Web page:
UNITED STATES DISTRICT COURT FOR THE EASTERN DISTRICT OF NEW YORK
February 16, 1977
ANGELO F. ORAZIO, Plaintiff,
TOWN OF NORTH HEMPSTEAD, MICHAEL J. TULLY, JR., SUPERVISOR: RICHARD F. ANTONOFF, COMMISSIONER OF THE BUILDING DEPARTMENT, TOWN OF NORTH HEMPSTEAD, Defendants
The opinion of the court was delivered by: NEAHER
MEMORANDUM AND ORDER
NEAHER, District Judge.
Plaintiff, a successful Democratic candidate for New York State Assemblyman in the November 2, 1976 general election, challenges the constitutionality of an ordinance which prohibited him from erecting political wall signs more than six weeks before the election. For the reasons which follow, the court holds that the ordinance violates both the Equal Protection Clause and the First Amendment.
The ordinance in question is Section 70-201 of the Code of the Town of North Hempstead ("Town") which provides in pertinent part:
"[Political] wall signs shall be permitted within the Town of North Hempstead in compliance with the following conditions:
. . .
C. No sign shall be erected prior to six weeks before election for which the permit was obtained."
On September 2, 1976 plaintiff applied to the Town's Building Department for a permit to erect two political wall signs
on a building used for his campaign headquarters, located in an area designated for Business A Zoning. Although the Democratic primary was to be held on September 14, the permit was immediately denied because plaintiff was unopposed in the primary and thus was not a candidate in that election.
On the same day plaintiff sought a permit for the signs to be erected on September 21, six weeks prior to the November 2 general election. The Building Department granted this permit on September 20.
A week after his first application was denied plaintiff filed the present action to have the ordinance declared unconstitutional and to enjoin its enforcement.
Two days later, on September 11, plaintiff erected the signs, and they remained there until the general election. On September 14 plaintiff was served with a Notice of Violation.
The case is now before the court on defendants' motion for summary judgment, in which they urge first that the court has no jurisdiction under 28 U.S.C. § 1343(3) because the action has become moot and thus no justiciable controversy is presented. The claim of mootness rests on assertions that plaintiff put up his signs when he wished and their illegal status ended on September 21, 1976, when the permit took effect. That claim must be rejected for if, as plaintiff alleges, there is a pending prosecution involving the signs, this case is not moot. Even in the absence of a pending prosecution, the case is not moot because it falls within the category of cases involving issues which are "capable of repetition, yet evading review." Southern Pacific Terminal Co. v. Interstate Commerce Commission, 219 U.S. 498, 515, 55 L. Ed. 310, 31 S. Ct. 279 (1911); Moore v. Ogilvie, 394 U.S. 814, 23 L. Ed. 2d 1, 89 S. Ct. 1493 (1969).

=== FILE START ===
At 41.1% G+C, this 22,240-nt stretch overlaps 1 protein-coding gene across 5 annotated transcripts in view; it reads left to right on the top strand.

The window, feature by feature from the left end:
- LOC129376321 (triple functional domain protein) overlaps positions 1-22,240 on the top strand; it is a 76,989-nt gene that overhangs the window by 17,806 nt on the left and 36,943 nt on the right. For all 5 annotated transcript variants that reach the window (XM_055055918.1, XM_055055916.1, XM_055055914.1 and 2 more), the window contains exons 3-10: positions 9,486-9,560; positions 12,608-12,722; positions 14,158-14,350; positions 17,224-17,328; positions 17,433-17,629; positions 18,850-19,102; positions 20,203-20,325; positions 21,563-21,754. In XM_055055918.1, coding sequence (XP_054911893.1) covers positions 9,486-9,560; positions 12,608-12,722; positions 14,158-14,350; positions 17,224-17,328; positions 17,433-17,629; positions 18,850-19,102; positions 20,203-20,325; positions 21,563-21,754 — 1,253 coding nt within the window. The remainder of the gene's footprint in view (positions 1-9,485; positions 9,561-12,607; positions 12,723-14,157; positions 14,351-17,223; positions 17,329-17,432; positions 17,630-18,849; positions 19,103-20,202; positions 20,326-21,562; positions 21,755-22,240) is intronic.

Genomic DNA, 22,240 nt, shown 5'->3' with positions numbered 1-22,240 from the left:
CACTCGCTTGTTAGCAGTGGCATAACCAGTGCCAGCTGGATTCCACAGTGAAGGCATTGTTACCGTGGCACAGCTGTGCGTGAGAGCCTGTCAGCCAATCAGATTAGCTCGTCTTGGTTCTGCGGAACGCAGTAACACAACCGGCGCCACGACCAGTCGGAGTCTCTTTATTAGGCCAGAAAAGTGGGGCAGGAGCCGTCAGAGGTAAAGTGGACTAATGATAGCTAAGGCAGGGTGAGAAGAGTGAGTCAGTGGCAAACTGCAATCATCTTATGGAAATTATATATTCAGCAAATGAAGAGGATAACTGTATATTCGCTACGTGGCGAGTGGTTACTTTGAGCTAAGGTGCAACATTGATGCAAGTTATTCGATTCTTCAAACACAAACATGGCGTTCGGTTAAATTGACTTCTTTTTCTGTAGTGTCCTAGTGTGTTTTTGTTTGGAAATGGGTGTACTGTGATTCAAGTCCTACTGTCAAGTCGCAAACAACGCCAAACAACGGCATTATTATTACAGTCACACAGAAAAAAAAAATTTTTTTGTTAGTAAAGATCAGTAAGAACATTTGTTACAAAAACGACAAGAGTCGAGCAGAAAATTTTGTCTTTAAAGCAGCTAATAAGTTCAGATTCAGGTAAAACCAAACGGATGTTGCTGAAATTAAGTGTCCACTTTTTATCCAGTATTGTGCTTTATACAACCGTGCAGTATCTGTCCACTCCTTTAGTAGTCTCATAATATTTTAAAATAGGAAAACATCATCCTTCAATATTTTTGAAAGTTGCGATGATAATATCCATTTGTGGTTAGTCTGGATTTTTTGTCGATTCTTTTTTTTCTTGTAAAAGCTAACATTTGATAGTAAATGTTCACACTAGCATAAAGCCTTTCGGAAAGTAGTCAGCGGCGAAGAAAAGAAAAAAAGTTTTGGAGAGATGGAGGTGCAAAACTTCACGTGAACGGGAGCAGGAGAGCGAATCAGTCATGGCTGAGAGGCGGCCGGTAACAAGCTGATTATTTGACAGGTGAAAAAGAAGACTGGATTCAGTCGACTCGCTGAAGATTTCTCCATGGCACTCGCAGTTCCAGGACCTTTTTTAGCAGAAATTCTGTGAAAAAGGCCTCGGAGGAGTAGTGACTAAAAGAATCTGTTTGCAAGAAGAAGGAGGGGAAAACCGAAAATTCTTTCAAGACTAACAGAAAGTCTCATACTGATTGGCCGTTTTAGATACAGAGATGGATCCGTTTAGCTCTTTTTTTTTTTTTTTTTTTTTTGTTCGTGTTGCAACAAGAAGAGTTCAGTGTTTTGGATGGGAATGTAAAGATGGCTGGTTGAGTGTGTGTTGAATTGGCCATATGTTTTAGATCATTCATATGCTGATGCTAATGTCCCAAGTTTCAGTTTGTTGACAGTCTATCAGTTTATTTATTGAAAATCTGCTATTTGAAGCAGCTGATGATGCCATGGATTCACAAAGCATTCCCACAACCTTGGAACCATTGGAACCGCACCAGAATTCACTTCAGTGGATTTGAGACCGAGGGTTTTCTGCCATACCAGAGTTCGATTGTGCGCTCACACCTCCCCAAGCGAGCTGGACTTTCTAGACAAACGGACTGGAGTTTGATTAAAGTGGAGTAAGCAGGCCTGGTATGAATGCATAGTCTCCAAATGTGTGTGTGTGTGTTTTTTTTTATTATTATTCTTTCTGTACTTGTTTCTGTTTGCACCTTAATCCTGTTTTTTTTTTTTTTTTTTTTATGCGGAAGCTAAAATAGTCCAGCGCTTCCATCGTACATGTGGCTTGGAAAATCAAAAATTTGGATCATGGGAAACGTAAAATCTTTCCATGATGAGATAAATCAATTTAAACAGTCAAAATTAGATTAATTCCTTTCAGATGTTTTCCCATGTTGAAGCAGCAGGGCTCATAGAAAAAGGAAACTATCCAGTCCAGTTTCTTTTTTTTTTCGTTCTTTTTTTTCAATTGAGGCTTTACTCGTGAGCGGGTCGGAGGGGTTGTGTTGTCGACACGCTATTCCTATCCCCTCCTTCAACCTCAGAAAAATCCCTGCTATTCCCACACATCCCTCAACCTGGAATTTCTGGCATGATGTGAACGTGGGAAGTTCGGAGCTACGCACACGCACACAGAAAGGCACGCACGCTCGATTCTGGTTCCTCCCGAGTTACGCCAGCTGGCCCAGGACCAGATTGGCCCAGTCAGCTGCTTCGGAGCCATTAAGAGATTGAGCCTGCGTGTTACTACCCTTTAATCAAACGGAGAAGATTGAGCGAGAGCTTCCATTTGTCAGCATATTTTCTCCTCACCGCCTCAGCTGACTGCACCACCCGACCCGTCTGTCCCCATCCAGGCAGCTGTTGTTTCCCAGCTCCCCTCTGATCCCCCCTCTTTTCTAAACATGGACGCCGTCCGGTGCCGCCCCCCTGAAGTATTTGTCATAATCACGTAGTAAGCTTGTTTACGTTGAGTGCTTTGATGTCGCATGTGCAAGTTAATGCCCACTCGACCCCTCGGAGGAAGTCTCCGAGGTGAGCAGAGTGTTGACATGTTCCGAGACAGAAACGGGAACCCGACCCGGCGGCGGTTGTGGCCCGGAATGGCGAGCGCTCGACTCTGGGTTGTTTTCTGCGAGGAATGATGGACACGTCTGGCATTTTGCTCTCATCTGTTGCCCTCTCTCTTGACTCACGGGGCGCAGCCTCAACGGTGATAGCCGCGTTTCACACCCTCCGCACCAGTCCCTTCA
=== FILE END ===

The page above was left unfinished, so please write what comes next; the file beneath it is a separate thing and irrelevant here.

In the absence of a class action, the foregoing exception to the mootness doctrine is limited to cases in which two elements are present:
"(1) [The] challenged action was in its duration too short to be fully litigated prior to its cessation or expiration, and (2) there was a reasonable expectation that the same complaining party would be subjected to the same action again." Weinstein v. Bradford, 423 U.S. 147, 96 S. Ct. 347, 349, 46 L. Ed. 2d 350 (1975).
This case easily meets both criteria. First, the 19 days between September 2, the date of denial of plaintiff's first application, and September 21, when the second permit became effective, obviously was too brief a period in which to litigate the constitutionality of the ordinance underlying the denial. Second, plaintiff, who was a candidate in the last two elections, could be reasonably expected to run again and face the same problems with the ordinance in question. Therefore, the case is not moot.
Defendants also contend that the complaint should be dismissed because plaintiff failed to pursue his administrative remedies. The Second Circuit, despite dicta in numerous Supreme Court decisions, has retained a rule that each action under 42 U.S.C. § 1983 must be scrutinized to determine whether the court should require exhaustion of State administrative remedies. That rule, however, has been recently redefined: